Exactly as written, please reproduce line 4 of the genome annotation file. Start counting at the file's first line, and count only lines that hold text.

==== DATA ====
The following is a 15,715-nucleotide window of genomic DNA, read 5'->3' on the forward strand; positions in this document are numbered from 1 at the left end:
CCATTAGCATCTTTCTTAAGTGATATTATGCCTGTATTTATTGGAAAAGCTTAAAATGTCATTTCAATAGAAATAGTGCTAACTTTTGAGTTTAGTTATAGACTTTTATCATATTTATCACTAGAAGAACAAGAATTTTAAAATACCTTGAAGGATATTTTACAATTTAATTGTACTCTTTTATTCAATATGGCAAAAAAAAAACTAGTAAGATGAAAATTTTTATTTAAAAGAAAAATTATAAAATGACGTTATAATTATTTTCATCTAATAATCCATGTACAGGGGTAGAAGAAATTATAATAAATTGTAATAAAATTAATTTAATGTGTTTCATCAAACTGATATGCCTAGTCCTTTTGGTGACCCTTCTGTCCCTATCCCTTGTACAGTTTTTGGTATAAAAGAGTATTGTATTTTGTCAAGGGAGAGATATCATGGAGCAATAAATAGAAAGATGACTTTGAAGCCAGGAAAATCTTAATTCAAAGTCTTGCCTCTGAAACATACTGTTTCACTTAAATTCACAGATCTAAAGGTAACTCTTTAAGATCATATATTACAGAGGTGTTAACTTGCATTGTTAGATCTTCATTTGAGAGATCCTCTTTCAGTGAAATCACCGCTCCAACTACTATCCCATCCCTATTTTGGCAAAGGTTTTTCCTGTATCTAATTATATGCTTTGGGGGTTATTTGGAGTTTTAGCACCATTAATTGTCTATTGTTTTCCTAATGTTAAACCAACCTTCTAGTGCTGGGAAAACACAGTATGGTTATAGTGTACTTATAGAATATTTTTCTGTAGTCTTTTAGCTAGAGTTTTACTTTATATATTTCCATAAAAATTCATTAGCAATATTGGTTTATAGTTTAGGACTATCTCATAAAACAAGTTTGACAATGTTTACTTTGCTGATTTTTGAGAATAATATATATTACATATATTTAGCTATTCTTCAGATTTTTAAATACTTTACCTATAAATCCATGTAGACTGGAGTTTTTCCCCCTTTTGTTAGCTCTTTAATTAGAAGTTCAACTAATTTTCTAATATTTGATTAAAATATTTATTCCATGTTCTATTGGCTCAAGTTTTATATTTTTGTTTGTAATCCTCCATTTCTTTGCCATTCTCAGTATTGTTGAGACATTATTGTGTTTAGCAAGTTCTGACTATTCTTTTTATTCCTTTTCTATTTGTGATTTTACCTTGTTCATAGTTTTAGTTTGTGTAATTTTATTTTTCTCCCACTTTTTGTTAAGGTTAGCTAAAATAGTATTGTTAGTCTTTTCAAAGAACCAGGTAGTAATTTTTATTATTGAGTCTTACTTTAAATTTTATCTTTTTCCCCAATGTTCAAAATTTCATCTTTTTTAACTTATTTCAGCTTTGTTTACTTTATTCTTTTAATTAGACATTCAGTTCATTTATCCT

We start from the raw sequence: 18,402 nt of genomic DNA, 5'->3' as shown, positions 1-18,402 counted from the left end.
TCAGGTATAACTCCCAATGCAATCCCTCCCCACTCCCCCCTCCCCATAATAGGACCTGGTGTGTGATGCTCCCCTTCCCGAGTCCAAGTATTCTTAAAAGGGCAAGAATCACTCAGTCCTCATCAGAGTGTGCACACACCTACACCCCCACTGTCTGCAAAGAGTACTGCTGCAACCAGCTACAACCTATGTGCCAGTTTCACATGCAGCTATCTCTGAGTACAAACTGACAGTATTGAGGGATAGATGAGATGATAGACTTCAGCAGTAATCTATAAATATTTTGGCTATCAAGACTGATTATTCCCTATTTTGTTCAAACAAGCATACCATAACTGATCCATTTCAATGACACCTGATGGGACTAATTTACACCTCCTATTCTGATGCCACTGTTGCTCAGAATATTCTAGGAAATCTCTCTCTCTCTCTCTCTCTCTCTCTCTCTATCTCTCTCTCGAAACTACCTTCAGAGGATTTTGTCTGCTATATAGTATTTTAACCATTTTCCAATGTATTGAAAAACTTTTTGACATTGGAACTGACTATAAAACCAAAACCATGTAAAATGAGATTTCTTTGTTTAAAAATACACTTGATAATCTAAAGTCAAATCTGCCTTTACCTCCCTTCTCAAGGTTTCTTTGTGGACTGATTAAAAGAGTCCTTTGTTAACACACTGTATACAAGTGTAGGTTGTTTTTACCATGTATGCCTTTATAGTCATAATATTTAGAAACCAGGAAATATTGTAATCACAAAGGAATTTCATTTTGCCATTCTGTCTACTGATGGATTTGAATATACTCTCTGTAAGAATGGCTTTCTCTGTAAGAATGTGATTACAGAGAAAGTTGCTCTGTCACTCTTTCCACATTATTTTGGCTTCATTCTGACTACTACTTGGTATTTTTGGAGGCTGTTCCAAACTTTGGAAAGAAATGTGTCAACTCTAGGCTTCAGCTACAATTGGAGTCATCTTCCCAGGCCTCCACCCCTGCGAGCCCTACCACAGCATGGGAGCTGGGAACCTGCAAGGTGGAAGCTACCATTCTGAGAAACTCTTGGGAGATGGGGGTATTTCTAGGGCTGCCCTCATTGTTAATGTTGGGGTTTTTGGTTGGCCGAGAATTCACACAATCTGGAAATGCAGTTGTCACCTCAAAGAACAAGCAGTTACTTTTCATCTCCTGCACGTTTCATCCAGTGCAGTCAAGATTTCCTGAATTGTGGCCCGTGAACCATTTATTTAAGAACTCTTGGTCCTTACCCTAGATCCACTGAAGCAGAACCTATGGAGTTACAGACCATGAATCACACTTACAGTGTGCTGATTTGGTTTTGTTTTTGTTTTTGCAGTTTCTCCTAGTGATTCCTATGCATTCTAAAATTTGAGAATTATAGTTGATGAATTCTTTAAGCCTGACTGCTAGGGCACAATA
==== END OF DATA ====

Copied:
TCAGGTATAACTCCCAATGCAATCCCTCCCCACTCCCCCCTCCCCATAATAGGACCTGGTGTGTGATGCTCCCCTTCCCGAGTCCAAGTATTCTTAAAAGGGCAAGAATCACTCAGTCCTCATCAGAGTGTGCACACACCTACACCCCCACTGTCTGCAAAGAGTACTGCTGCAACCAGCTACAACCTATGTGCCAGTTTCACATGCAGCTATCTCTGAGTACAAACTGACAGTATTGAGGGATAGATGAGATGATAGACTTCAGCAGTAATCTATAAATATTTTGGCTATCAAGACTGATTATTCCCTATTTTGTTCAAACAAGCATACCATAACTGATCCATTTCAATGACACCTGATGGGACTAATTTACACCTCCTATTCTGATGCCACTGTTGCTCAGAATATTCTAGGAAATCTCTCTCTCTCTCTCTCTCTCTCTCTCTCTATCTCTCTCTCGAAACTACCTTCAGAGGATTTTGTCTGCTATATAGTATTTTAACCATTTTCCAATGTATTGAAAAACTTTTTGACATTGGAACTGACTATAAAACCAAAACCATGTAAAATGAGATTTCTTTGTTTAAAAATACACTTGATAATCTAAAGTCAAATCTGCCTTTACCTCCCTTCTCAAGGTTTCTTTGTGGACTGATTAAAAGAGTCCTTTGTTAACACACTGTATACAAGTGTAGGTTGTTTTTACCATGTATGCCTTTATAGTCATAATATTTAGAAACCAGGAAATATTGTAATCACAAAGGAATTTCATTTTGCCATTCTGTCTACTGATGGATTTGAATATACTCTCTGTAAGAATGGCTTTCTCTGTAAGAATGTGATTACAGAGAAAGTTGCTCTGTCACTCTTTCCACATTATTTTGGCTTCATTCTGACTACTACTTGGTATTTTTGGAGGCTGTTCCAAACTTTGGAAAGAAATGTGTCAACTCTAGGCTTCAGCTACAATTGGAGTCATCTTCCCAGGCCTCCACCCCTGCGAGCCCTACCACAGCATGGGAGCTGGGAACCTGCAAGGTGGAAGCTACCATTCTGAGAAACTCTTGGGAGATGGGGGTATTTCTAGGGCTGCCCTCATTGTTAATGTTGGGGTTTTTGGTTGGCCGAGAATTCACACAATCTGGAAATGCAGTTGTCACCTCAAAGAACAAGCAGTTACTTTTCATCTCCTGCACGTTTCATCCAGTGCAGTCAAGATTTCCTGAATTGTGGCCCGTGAACCATTTATTTAAGAACTCTTGGTCCTTACCCTAGATCCACTGAAGCAGAACCTATGGAGTTACAGACCATGAATCACACTTACAGTGTGCTGATTTGGTTTTGTTTTTGTTTTTGCAGTTTCTCCTAGTGATTCCTATGCATTCTAAAATTTGAGAATTATAGTTGATGAATTCTTTAAGCCTGACTGCTAGGGCACAATA